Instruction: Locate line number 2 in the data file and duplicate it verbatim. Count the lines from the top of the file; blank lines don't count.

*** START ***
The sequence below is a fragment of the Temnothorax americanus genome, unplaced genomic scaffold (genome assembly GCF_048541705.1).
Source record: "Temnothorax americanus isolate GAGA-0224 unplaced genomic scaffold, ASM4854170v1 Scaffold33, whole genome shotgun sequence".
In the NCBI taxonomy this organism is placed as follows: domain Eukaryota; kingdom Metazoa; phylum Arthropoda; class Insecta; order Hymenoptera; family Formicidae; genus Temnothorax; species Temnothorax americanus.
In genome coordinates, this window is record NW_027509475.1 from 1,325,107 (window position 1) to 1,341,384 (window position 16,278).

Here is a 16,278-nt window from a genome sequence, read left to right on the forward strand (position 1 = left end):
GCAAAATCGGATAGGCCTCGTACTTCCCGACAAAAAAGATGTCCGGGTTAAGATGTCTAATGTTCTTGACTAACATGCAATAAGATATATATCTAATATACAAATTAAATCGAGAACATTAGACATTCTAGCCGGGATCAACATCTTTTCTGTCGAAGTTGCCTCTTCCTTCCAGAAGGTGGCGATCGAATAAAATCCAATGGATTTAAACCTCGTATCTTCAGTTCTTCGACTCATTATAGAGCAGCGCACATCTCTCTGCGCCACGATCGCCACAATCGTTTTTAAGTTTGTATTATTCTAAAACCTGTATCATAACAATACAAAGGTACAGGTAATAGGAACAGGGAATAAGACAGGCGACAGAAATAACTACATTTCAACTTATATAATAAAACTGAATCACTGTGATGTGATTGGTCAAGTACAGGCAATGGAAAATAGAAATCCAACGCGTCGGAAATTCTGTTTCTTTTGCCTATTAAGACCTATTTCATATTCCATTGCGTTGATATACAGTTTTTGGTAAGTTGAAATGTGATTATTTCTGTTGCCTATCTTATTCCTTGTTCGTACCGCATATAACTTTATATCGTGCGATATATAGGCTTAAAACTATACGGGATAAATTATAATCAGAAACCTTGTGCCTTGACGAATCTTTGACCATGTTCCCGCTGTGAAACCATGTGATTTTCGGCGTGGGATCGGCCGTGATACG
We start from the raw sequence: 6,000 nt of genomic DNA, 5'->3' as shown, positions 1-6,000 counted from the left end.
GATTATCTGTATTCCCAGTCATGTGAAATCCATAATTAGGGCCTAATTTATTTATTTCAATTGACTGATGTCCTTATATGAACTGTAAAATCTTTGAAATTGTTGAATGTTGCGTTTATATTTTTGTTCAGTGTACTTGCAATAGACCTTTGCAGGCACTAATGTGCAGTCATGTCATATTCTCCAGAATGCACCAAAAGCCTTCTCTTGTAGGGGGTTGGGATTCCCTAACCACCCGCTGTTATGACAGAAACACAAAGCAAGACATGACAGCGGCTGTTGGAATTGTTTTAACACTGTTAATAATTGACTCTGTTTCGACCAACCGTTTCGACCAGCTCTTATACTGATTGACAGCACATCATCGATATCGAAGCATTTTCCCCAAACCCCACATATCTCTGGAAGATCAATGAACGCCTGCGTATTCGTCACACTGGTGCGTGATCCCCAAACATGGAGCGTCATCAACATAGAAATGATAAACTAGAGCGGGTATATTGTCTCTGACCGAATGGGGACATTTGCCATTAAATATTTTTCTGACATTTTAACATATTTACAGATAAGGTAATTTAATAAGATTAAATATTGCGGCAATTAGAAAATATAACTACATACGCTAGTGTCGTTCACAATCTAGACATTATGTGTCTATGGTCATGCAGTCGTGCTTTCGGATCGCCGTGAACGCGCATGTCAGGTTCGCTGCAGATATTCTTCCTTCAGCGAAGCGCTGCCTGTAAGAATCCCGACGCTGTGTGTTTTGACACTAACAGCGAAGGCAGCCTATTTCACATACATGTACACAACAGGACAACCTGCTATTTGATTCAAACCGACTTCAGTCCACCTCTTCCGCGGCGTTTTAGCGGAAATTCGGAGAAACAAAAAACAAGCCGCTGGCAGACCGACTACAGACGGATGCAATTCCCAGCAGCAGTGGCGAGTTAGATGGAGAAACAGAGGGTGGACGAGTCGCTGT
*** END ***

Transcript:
Source record: "Temnothorax americanus isolate GAGA-0224 unplaced genomic scaffold, ASM4854170v1 Scaffold33, whole genome shotgun sequence".